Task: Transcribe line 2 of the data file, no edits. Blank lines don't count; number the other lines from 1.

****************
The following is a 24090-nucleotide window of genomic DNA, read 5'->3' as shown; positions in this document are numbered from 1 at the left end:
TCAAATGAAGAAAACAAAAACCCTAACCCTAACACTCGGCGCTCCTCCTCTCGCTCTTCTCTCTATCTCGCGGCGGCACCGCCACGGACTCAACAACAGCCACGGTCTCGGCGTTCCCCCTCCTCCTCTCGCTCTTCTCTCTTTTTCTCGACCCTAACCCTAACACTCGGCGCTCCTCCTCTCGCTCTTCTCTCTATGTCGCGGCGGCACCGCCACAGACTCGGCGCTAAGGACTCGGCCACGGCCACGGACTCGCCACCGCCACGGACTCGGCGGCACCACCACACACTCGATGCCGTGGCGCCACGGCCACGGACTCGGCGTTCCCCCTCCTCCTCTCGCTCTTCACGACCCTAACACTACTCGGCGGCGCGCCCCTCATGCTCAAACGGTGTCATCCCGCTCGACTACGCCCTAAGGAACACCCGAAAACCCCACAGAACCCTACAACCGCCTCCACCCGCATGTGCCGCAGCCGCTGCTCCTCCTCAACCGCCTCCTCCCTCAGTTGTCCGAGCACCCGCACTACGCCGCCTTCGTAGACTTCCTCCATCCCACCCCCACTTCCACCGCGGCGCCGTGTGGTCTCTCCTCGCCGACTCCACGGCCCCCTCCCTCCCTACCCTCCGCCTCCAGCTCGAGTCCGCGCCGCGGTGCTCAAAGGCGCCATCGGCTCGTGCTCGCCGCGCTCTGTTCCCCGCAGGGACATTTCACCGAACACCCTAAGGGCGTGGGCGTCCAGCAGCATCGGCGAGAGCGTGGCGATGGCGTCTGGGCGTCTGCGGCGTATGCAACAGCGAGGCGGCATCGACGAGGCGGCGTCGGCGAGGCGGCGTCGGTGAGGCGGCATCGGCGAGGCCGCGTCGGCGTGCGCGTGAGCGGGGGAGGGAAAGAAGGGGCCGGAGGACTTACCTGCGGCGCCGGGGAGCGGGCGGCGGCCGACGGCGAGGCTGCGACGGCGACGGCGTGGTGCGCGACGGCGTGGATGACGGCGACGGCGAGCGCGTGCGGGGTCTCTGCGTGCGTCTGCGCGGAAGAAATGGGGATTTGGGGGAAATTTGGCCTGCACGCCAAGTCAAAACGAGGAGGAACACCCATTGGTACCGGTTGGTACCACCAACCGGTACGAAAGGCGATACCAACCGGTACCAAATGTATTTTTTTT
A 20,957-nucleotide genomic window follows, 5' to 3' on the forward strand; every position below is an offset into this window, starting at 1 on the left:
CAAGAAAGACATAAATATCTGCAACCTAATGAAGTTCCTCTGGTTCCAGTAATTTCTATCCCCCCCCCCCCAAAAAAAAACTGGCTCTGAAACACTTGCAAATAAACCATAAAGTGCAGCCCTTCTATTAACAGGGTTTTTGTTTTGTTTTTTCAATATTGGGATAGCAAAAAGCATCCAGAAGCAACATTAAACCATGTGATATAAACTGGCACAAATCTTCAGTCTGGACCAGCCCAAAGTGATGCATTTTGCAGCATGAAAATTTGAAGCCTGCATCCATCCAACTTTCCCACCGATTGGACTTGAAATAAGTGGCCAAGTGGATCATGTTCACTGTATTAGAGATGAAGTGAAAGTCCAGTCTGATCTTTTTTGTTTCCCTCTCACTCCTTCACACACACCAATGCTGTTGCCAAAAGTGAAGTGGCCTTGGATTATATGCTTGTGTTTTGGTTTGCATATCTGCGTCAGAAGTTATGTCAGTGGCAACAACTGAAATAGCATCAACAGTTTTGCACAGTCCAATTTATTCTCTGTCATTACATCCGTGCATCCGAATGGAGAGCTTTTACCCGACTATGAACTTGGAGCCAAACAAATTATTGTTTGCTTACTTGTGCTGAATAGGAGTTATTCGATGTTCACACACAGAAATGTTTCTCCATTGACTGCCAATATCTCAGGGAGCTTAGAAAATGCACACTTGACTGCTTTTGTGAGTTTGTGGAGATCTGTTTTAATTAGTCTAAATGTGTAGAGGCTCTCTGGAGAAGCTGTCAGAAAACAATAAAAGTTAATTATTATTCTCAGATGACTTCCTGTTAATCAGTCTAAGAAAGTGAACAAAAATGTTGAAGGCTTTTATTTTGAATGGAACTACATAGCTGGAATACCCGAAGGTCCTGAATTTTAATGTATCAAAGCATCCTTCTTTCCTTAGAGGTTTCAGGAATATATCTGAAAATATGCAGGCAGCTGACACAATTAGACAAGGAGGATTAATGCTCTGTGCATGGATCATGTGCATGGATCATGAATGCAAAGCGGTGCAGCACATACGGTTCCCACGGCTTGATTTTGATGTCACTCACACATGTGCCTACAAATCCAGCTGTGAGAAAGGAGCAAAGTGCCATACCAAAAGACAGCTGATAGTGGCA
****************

TCAAATGAAGAAAACAAAAACCCTAACCCTAACACTCGGCGCTCCTCCTCTCGCTCTTCTCTCTATCTCGCGGCGGCACCGCCACGGACTCAACAACAGCCACGGTCTCGGCGTTCCCCCTCCTCCTCTCGCTCTTCTCTCTTTTTCTCGACCCTAACCCTAACACTCGGCGCTCCTCCTCTCGCTCTTCTCTCTATGTCGCGGCGGCACCGCCACAGACTCGGCGCTAAGGACTCGGCCACGGCCACGGACTCGCCACCGCCACGGACTCGGCGGCACCACCACACACTCGATGCCGTGGCGCCACGGCCACGGACTCGGCGTTCCCCCTCCTCCTCTCGCTCTTCACGACCCTAACACTACTCGGCGGCGCGCCCCTCATGCTCAAACGGTGTCATCCCGCTCGACTACGCCCTAAGGAACACCCGAAAACCCCACAGAACCCTACAACCGCCTCCACCCGCATGTGCCGCAGCCGCTGCTCCTCCTCAACCGCCTCCTCCCTCAGTTGTCCGAGCACCCGCACTACGCCGCCTTCGTAGACTTCCTCCATCCCACCCCCACTTCCACCGCGGCGCCGTGTGGTCTCTCCTCGCCGACTCCACGGCCCCCTCCCTCCCTACCCTCCGCCTCCAGCTCGAGTCCGCGCCGCGGTGCTCAAAGGCGCCATCGGCTCGTGCTCGCCGCGCTCTGTTCCCCGCAGGGACATTTCACCGAACACCCTAAGGGCGTGGGCGTCCAGCAGCATCGGCGAGAGCGTGGCGATGGCGTCTGGGCGTCTGCGGCGTATGCAACAGCGAGGCGGCATCGACGAGGCGGCGTCGGCGAGGCGGCGTCGGTGAGGCGGCATCGGCGAGGCCGCGTCGGCGTGCGCGTGAGCGGGGGAGGGAAAGAAGGGGCCGGAGGACTTACCTGCGGCGCCGGGGAGCGGGCGGCGGCCGACGGCGAGGCTGCGACGGCGACGGCGTGGTGCGCGACGGCGTGGATGACGGCGACGGCGAGCGCGTGCGGGGTCTCTGCGTGCGTCTGCGCGGAAGAAATGGGGATTTGGGGGAAATTTGGCCTGCACGCCAAGTCAAAACGAGGAGGAACACCCATTGGTACCGGTTGGTACCACCAACCGGTACGAAAGGCGATACCAACCGGTACCAAATGTATTTTTTTT